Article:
Creator Mitsuru Adachi pitches a perfect game as he wraps up this heartwarming tale of loss, love, laughter, and baseball.
If you haven’t read the first five omnibus volumes in this excellent shonen romantic sports dramedy, treat yourself and do so. Just make sure you pick up these final three volumes too, since you won’t want to stop until you reach the last page (not that you’ll want to stop there, either). [If you don't get a chance to catch up first, though, please be warned that this review contains a major spoiler for the first volume.]
While Cross Game presents a few satisfyingly-thwarted antagonists who get into baseball for reasons having nothing to do with love of the game, most of the real drama here takes place between respected rivals and in the hearts of the tightly-knit friends and family who comprise the main cast.
What would Wakaba want? Four years after her accidental death, the deeply-missed fifth-grader’s loved ones still look to her memory for guidance. Her dream of her boyfriend Ko and his friends taking the field at Koshien (Japan’s national high school baseball championship) unites those she leaves behind and helps them move forward. But what about the wish-list of future birthday presents she tapes to Ko’s wall? Or her chiding hope that her prickly, tomboyish, baseball-breathing sister Aoba someday appreciates and gets along with him—but not so well as to steal him away?
As a girl, Aoba can’t play in any of the school team’s official games, but she grumpily agrees to lend her considerable pitching talents to teaching Ko, a natural ace, so that he and the boys can make Wakaba’s Koshien dream a reality. Along the way, bickering Ko and Aoba prove so alike and understand each other so well that everyone assumes they are, or will soon be, a couple. But the two stubbornly maintain their distance and sidestep any talk that threatens their limbo-like status quo. When the introduction of a new neighbor with a startlingly familiar face throws everyone into confusion, however, the pair’s constant denials are suddenly taken seriously and the pressure of facing a changing reality finally forces them, and others, to examine their hearts and act on what they find there.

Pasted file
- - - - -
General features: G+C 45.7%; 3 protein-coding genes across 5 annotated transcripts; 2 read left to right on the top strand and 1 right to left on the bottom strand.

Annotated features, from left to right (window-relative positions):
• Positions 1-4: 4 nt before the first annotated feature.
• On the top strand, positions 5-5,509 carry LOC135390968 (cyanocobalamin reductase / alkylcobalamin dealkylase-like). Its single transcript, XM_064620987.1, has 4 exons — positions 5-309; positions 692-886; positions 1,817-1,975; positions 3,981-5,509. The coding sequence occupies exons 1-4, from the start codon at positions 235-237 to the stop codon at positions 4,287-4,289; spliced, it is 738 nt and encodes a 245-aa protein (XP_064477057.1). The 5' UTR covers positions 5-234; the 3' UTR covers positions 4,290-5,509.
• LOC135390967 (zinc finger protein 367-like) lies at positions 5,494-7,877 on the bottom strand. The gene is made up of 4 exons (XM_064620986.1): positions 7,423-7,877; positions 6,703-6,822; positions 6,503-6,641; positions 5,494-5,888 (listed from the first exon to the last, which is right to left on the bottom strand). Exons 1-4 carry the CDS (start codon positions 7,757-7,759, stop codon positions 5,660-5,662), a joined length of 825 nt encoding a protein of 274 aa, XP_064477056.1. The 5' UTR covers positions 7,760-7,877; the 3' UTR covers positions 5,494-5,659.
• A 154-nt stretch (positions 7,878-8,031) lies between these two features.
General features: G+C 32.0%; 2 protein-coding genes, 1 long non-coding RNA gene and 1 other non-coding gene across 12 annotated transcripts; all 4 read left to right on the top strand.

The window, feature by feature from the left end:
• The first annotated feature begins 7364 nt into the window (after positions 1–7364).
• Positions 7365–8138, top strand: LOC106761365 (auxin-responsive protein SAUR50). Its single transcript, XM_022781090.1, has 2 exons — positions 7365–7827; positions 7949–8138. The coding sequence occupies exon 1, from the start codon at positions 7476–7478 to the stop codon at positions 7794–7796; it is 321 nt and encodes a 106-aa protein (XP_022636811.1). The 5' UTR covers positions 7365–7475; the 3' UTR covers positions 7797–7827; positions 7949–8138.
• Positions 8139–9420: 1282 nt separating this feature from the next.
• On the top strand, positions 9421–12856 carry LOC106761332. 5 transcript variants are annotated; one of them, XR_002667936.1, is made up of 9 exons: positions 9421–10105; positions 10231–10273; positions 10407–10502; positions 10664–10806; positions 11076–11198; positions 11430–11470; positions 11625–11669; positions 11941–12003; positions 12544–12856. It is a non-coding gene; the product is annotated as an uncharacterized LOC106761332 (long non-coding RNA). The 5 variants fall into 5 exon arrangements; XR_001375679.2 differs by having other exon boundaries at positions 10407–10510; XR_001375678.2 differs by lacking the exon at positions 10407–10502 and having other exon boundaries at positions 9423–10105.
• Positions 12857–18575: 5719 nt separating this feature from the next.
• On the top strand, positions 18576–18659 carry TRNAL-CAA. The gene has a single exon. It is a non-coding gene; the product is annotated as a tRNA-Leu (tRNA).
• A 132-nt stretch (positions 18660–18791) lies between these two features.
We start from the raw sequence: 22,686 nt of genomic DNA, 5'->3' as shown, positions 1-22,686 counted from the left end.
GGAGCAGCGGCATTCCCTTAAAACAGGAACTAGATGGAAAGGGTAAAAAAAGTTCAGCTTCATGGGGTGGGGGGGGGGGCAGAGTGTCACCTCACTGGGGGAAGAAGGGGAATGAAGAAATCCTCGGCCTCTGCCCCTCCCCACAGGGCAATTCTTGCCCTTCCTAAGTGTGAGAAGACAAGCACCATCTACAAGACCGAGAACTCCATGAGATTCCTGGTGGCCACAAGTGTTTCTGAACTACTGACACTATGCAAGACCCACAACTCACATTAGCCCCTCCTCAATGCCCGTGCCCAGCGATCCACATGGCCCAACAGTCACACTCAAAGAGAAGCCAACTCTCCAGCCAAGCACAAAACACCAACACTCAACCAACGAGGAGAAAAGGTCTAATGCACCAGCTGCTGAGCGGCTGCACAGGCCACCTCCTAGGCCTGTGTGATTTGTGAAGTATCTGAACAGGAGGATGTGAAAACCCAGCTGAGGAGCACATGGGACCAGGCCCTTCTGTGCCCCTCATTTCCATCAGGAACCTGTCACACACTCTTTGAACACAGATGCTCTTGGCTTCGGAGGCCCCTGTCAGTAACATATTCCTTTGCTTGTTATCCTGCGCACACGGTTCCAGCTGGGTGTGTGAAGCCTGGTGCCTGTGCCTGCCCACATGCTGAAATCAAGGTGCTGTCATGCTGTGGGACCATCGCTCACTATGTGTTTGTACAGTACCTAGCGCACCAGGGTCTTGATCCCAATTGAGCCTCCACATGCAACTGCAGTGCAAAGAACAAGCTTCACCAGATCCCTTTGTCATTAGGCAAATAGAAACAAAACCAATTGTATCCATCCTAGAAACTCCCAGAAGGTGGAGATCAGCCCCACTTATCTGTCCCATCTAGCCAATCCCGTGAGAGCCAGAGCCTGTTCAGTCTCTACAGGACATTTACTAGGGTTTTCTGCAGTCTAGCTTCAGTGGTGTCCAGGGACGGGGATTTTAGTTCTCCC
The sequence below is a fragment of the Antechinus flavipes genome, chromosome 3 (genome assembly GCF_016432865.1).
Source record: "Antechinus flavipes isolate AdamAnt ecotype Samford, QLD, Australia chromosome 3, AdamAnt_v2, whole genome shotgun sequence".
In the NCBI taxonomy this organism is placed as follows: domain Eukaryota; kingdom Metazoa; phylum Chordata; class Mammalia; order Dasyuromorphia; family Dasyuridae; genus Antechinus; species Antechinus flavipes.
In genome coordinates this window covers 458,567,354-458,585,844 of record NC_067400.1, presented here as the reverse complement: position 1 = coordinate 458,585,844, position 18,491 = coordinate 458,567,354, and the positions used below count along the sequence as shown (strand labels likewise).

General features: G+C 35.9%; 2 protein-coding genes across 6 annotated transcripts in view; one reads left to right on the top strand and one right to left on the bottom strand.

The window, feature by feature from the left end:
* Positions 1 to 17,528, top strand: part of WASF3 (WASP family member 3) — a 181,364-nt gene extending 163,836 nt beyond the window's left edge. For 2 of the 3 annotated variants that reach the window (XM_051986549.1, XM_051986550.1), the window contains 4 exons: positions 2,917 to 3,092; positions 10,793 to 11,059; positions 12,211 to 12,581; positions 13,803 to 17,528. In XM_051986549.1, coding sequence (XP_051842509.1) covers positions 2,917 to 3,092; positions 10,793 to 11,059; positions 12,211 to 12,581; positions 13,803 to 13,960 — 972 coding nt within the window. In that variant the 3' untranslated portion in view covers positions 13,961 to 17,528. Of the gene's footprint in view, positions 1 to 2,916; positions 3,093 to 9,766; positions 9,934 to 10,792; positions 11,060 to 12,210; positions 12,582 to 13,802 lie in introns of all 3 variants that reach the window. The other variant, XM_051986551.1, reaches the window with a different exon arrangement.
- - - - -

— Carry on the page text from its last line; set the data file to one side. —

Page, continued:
Adachi continues to effortlessly blend the serious and the silly here in the homestretch. His characters struggle with what it means to love, to lose, and whether it’s ok to be happy. They also foolishly drink spoiled milk from the carton, pose shirtless on the balcony for the pretty artist across the way, and punish erstwhile stalkers by making the latter swing at baseballs until they get blisters.
Beautiful, kinetic images of players diving for a line drive, following through with a mighty swing, or releasing a killer fastball show an impressive understanding of the physics and anatomy of the sport. Cartoonishly simple though Adachi’s faces may at first appear, a mere glimpse of chin and mouth beneath a batting helmet is enough to tell you who it is. Those simple lines convey a great deal of emotional depth and even a character’s deliberately turned back can speak volumes. Some of the most powerful panel sequences in the series rely on little or no dialogue, and the understated yet profound unfolding of the conclusion is priceless, sweet, and perfect.
Cross Game deserves a spot on any home or library shelf. Teens and adults don’t need to like baseball, or even sports, to enjoy this series, laugh at its jokes, or root enthusiastically for its strong but awkward protagonists. Patience with the occasional panty shot, acceptance of a permeable fourth wall, and the sense to know a good story when you read one are all that’s required.